How Captain America inspired new fuel efficient cars

Materials scientist Suveen Mathaudhu shows us how both our favorite superheroes and real-world scientists create materials to save the world every day. Some of Mathaudhu’s own research at UC Riverside has been inspired by Captain America’s shield: is it possible to make a material that is both incredibly strong and super lightweight? Advances in this … Read moreHow Captain America inspired new fuel efficient cars

The Science Behind Hollywood Explosions

Nobody blows things up like Hollywood. Frequently, those jaw-dropping pyrotechnics are digitally created in post-production. Now, with the help of a tool called Wavelet Turbulence, filmmakers can generate realistic swirling smoke and fiery explosions that are more detailed, easier to control and faster to create. UCSB researcher Theodore Kim (along with three collaborators) developed the … Read moreThe Science Behind Hollywood Explosions

Do spoilers really ruin stories?

Spoilers give away endings before stories begin and the conventional wisdom is that they diminish suspense and ruin a story, but here’s the twist… Research by UC San Diego psychologists find that spoilers make reading stories more enjoyable (Story spoilers don’t spoil stories). How they tested it: Participants in the study were given a series … Read moreDo spoilers really ruin stories?

The Beautiful Brain: Coping with MS

“Self Portrait of the Artist’s Brain” – Painting on Silk After being diagnosed with Multiple Sclerosis (MS), Elizabeth Jameson began creating paintings based off of MRIs and other digital scans of her brain: “My diagnosis initiated a fascination with these eerie images, which I found frightening, yet mesmerizing. I felt a strong urge to reinterpret my brain … Read moreThe Beautiful Brain: Coping with MS

The visual linguistics of a comic book page

Inside Science recently wrote about the study by UCSD’s Neil Cohn, Navigating Comics, which looks at the underlying structure of the comics language: People who read the English written word scan text from left to right. Once our eyes hit the end of the page, we stop. Then ding!, like an old-time typewriter, our eyes … Read moreThe visual linguistics of a comic book page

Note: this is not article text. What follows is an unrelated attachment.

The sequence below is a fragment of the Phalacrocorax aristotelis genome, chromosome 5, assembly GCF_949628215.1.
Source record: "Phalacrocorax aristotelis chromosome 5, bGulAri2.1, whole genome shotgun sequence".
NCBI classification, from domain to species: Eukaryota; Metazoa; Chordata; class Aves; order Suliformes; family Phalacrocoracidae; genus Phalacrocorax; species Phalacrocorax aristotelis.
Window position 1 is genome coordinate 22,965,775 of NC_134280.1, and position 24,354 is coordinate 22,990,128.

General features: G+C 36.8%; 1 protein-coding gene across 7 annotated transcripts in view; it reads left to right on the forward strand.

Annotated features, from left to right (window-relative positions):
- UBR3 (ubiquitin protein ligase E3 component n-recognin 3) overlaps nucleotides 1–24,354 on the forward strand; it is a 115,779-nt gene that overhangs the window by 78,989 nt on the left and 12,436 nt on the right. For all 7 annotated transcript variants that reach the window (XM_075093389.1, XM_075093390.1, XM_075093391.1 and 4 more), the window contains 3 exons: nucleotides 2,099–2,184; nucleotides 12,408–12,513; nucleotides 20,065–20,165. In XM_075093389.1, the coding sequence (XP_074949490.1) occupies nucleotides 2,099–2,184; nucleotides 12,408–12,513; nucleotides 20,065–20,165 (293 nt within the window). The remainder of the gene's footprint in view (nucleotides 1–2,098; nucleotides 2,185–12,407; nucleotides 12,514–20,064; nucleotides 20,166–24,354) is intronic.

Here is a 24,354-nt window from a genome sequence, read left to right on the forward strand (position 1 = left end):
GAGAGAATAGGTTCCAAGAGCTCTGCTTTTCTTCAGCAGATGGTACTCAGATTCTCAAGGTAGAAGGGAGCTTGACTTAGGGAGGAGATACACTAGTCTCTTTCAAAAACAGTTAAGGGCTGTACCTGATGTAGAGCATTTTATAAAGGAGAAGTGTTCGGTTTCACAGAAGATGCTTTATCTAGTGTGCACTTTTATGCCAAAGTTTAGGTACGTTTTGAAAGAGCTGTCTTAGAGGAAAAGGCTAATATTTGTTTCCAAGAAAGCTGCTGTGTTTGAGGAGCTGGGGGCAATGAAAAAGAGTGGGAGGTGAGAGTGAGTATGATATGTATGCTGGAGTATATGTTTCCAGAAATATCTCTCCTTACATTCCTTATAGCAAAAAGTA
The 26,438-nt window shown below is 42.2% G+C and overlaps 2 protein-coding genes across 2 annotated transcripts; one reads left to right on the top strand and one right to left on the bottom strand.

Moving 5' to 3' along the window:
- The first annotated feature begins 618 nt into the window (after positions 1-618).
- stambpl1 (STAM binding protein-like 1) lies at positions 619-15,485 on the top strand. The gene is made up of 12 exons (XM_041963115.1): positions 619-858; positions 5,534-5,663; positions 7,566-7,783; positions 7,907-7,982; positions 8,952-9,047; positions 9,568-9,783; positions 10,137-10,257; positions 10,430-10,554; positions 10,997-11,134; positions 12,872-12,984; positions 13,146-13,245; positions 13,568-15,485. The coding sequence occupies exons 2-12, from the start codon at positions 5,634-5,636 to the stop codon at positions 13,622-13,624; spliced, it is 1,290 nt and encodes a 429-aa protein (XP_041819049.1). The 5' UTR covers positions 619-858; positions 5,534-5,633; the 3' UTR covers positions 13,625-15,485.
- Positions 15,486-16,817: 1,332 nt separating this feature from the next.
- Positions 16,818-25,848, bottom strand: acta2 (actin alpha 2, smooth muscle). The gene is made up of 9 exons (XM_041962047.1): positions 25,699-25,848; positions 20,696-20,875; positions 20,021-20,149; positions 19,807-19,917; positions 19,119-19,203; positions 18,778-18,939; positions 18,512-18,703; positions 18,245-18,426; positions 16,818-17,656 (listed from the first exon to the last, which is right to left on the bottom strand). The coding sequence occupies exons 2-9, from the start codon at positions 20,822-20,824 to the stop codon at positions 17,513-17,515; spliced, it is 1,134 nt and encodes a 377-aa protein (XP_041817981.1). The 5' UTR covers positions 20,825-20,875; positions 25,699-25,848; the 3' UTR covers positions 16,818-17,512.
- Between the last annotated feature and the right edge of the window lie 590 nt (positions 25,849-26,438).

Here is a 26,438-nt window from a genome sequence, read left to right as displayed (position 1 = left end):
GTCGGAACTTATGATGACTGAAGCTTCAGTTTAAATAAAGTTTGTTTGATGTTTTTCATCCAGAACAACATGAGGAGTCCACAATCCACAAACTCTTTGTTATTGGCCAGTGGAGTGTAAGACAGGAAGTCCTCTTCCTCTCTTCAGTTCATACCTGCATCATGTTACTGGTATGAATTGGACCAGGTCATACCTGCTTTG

The Science of Music and Algorithms

“I can understand why it’s an issue if you’ve got an extremely romanticized view of what art is,” he says. “But Bach peed, and he shat, and he had a lot of kids. We’re all just people.” – David Cope, UC Santa Cruz, emeritus professor “To some extent, this match is a defense of the … Read moreThe Science of Music and Algorithms

Ronald Fischer, Beekeeper by Richard Avedon, 1981

Ronald Fischer, Beekeeper by Richard Avedon, 1981. To get the bees to land on Fischer, photographer Richard Avedon enlisted the help of UC Davis entomologist (and professional bee wrangler) Dr. Norman Gary, who smeared the beekeeper with queen bee pheromone and a dash of plant extract similar to peppermint — a method he devised himself. … Read moreRonald Fischer, Beekeeper by Richard Avedon, 1981

The algorithm that won an Oscar

Hollywood likes a good explosion.  Now, with the help of an open source algorithm called Wavelet Turbulence, filmmakers can digitally create pyrotechnics that were formerly time-consuming and difficult to control. UCSB’s Theodore Kim (along with three collaborators) picked up the Academy Award in Technical Achievement for Wavelet Turbulence. So far, it has been used in over 26 … Read moreThe algorithm that won an Oscar

Artists & astrophysicists collaborate to create new visualizations

The OpenLab Network facilitates innovative, creative and collaborative research with art, community, design, technology, and science with the University of California Santa Cruz. “OpenLab is a collaboration between the arts and the sciences where scientists basically are looking for new and innovative ways to view and present their research in a way that is accessible … Read moreArtists & astrophysicists collaborate to create new visualizations